Manage jQuery in IE8 with bower

Here’s a quick way of using up to date jQuery whilst still supporting IE8.


    <!--[if IE 8 ]>
    <!--[if (gt IE 9)|!(IE)]>

In your bower.json

    "dependencies": {
      "bootstrap": "~3.3.5",
      "jquery-legacy": "jquery#^1",
      "jquery-modern": "jquery#^2"

Why should I use Bower?

What is Bower?

Bower is a package manager for front-end frameworks.

Why should I use Bower?

It’s arguably simpler to use Bower as your package manager for front-end development than to use NuGet.

  • It can create a bower.json file that lists all of your dependencies.
  • It’s easily driven from the command line.
  • It separates out the concerns of the front-end from those of the back-end.

Of great benefit is it’s a single point of access to thousands of front-end packages that just aren’t available as NuGet packages. Previously you would have had to download and install the Javascript and the CSS. The process would have varied from project to project and there was no obvious upgrade path to the latest versions.

Starting with ASP.NET 5.0 there will be no more NuGet packages for front-end frameworks like Twitter Bootstrap. Microsoft currently create these packages using Bower but will now be expecting you to tool up with Bower yourself. Might as well get started early.

How do I use Bower?

This gets a bit gnarly, mainly because we’re behind a corporate proxy that expects authentication and tools like npm and bower aren’t clued up about that. You need to set up a proxy server locally to handle NTLM authentication. I’ve been successful with CNTLM.

  • set up CNTLM
  • install node (.msi)
  • set up .npmrc
  • $ npm install -g npm
  • ensure %appdata%\npm is before %ProgramFiles%\nodejs in the PATH
    (npm wiki: upgrading-on-windows)
  • $ npm install -g bower
  • set up .bowerrc
  • $ bower install bootstrap

You can now reference your bower_components directly from your includes or you can configure a Gulp/Grunt build.

Where do I find out more?

Introducing Gulp, Grunt, Bower, and npm support for Visual Studio

Geocode accuracy with UK postcodes and Google APIs

Using the Google APIs is entirely painless so if I need a map in a web app that’s where I’ll start.

I had a list of hotels I wanted to display and instead of looking up the latitude and longitude of each of them by hand I thought I’d use the google.maps.ClientGeocoder functionality. A bit of quick, scruffy code later and it’s looking them all up and putting the markers on the map but not where I expected.

I discovered that the postcodes are being truncated in the search, cutting off the last two letters. This seriously degrades the accuracy of each marker’s placement and many of the markers ended up on top of each other. The reason is probably the cost to Google of licensing the data from the Post Office. Fair enough but I was most of the way to my solution. There’s a simple workaround, however, do your lookup through the Google Search API’s LocalSearch class and pull the lat and lng from that. Bonzer.

In the code below look for the reference to localSearch in the newMarker function.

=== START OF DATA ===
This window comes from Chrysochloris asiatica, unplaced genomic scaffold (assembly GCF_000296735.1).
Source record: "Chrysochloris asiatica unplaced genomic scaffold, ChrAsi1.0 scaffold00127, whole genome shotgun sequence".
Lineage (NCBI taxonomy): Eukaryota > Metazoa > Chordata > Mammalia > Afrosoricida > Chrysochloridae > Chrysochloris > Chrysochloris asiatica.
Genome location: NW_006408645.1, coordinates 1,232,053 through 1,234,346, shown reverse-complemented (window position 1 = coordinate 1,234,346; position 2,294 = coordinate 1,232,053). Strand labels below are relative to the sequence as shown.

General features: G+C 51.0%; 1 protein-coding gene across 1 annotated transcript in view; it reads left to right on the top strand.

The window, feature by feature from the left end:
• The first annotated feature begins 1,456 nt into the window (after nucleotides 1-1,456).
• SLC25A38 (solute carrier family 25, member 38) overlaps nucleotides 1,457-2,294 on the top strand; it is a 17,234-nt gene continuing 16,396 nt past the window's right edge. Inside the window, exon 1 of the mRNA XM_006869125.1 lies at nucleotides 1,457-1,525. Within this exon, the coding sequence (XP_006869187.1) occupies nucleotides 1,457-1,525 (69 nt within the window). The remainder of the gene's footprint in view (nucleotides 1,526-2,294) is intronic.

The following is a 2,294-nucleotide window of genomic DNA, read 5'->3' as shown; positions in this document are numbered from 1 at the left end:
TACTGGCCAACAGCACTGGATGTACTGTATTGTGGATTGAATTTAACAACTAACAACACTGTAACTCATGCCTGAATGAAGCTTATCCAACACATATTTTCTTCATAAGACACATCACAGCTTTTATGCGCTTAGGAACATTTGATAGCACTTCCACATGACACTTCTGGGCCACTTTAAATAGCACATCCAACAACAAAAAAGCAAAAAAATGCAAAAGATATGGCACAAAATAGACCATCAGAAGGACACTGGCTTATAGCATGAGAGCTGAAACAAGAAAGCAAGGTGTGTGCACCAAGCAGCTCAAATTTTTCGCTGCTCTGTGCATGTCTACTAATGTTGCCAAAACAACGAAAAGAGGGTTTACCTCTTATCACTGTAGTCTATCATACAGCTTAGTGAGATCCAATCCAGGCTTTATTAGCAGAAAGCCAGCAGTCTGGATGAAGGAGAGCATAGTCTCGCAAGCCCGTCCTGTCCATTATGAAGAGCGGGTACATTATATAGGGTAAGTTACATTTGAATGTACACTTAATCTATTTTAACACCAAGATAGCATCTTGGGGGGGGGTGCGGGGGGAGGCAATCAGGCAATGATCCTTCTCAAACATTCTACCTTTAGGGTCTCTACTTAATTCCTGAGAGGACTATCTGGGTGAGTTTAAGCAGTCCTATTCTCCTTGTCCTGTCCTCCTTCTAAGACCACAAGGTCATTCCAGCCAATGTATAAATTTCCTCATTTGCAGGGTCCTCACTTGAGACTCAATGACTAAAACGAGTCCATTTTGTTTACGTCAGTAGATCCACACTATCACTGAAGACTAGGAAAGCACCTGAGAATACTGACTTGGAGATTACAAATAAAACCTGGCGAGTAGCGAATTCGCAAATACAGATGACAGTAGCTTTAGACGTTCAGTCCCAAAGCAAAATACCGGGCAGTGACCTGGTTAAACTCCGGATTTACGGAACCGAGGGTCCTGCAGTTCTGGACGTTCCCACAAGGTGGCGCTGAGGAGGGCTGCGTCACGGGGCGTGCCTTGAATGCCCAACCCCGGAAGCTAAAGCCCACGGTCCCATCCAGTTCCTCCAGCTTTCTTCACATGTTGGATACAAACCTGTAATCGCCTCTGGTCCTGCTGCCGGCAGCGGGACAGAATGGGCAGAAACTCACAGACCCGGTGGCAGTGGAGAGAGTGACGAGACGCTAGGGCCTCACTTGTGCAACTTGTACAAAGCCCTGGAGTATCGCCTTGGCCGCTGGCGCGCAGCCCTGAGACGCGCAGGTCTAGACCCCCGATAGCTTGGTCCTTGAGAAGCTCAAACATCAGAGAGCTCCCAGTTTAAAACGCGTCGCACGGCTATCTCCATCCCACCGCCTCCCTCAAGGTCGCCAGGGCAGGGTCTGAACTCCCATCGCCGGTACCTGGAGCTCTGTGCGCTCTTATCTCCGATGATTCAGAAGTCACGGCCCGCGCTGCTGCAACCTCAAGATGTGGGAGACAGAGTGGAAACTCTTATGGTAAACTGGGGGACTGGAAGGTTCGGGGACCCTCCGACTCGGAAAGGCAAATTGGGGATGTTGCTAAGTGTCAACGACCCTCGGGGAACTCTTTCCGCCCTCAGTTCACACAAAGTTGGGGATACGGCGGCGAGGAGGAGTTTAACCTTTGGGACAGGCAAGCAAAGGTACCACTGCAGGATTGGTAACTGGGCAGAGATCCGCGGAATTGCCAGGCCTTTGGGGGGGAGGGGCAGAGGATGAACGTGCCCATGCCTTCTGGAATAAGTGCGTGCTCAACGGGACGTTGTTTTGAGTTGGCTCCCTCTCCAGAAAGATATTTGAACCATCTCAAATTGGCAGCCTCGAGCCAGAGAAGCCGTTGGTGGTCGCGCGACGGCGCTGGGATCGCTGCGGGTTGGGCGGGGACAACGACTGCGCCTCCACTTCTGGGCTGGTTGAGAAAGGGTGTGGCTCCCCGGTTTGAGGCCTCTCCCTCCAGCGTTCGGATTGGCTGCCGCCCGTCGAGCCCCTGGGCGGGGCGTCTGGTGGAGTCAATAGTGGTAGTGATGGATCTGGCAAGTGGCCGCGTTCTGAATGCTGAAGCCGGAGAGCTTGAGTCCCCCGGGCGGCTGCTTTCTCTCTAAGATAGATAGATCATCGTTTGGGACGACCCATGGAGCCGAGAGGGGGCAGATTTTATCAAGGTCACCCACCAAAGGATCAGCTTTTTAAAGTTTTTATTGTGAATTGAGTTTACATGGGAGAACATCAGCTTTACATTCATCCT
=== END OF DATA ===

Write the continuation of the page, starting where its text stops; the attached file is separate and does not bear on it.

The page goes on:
<script src=”<<INSERT API KEY HERE>>”></script>
    <script type=”text/javascript”>
    google.load(”maps”, “2″,{”other_params”:”sensor=false”});
    google.load(”search”, “1″);
    <script type=”text/javascript”>

    var map;
    function loadMap() {
      if (google.maps.BrowserIsCompatible()) {
        map = new google.maps.Map2(document.getElementById(”map”));
        var house = new google.maps.LatLng(52.742844, -0.406194);
        map.setCenter(house, 10);
        var marker = new google.maps.Marker(house, { title: “Venue” });
        map.addControl(new google.maps.SmallMapControl());
    function addBeds() {
        var ch = [ 'B', 'C', 'D', 'E', 'F', 'G', 'H', 'I', 'J', 'K', 'L', 'M', 'N', 'O', 'P', 'Q', 'R', 'S', 'T', 'U' ];
        var name = [ 'The George Hotel', 'Bridge House', 'Dormy House', 'Mill House', 'Maycroft Cottage', 'The Wishing Well Inn', 'Willoughby Arms', 'The Royal Oak Inn', 'The Baskervilles Hotel', 'Lady Annes Hotel', 'The Garden House Hotel', 'The Crown Hotel', 'The Bull and Swan', 'The Griffin Inn', 'The Oak Inn', 'Rock Lodge', 'The Royal Oak Inn', 'Travelodge Hotel', 'The Dolphin Guest House', 'Lindsey Cottage' ];
        var address = [ 'PE9 2LB', 'PE10 0JT', 'PE10 9EZ', 'PE10 9BU', 'PE10 0RB', 'PE10 0AF', 'NG33 4RA', 'NG33', 'Baston', 'PE9 2LJ', 'PE9 2LP', 'PE9 2AG', 'Stamford', 'NG33 4JG', 'pe9 3pa', 'PE9 2RH', 'Duddington, Stamford', 'NG33 5JR', 'PE9 1QD', 'Uffington, Stamford' ];
        var base = “”;
        for (var i = 0; i < ch.length; ++i) {
            var icon = new google.maps.Icon(G_DEFAULT_ICON);
            icon.image = base + ch[i] + “.png”;
            newMarker(address[i], name[i], icon);
    function newMarker(address, name, icon) {
        // ref:
        var localSearch = new GlocalSearch();
        localSearch.setSearchCompleteCallback(null, function() {   
            if (localSearch.results[0]) {
                var lat = localSearch.results[0].lat;
                var lng = localSearch.results[0].lng;
       address + ” = ” + lat + “, ” + lng );
                var point = new google.maps.LatLng( lat, lng );
                var marker = new google.maps.Marker(point, { icon: icon, title: name });
            } else {
                console.warn( address + ” not found” );
        localSearch.execute( address + “, UK” );

<body onunload=”google.maps.Unload()”>
    <div id=”map” style=”width:300px; height:420px;”>Loading…</div>

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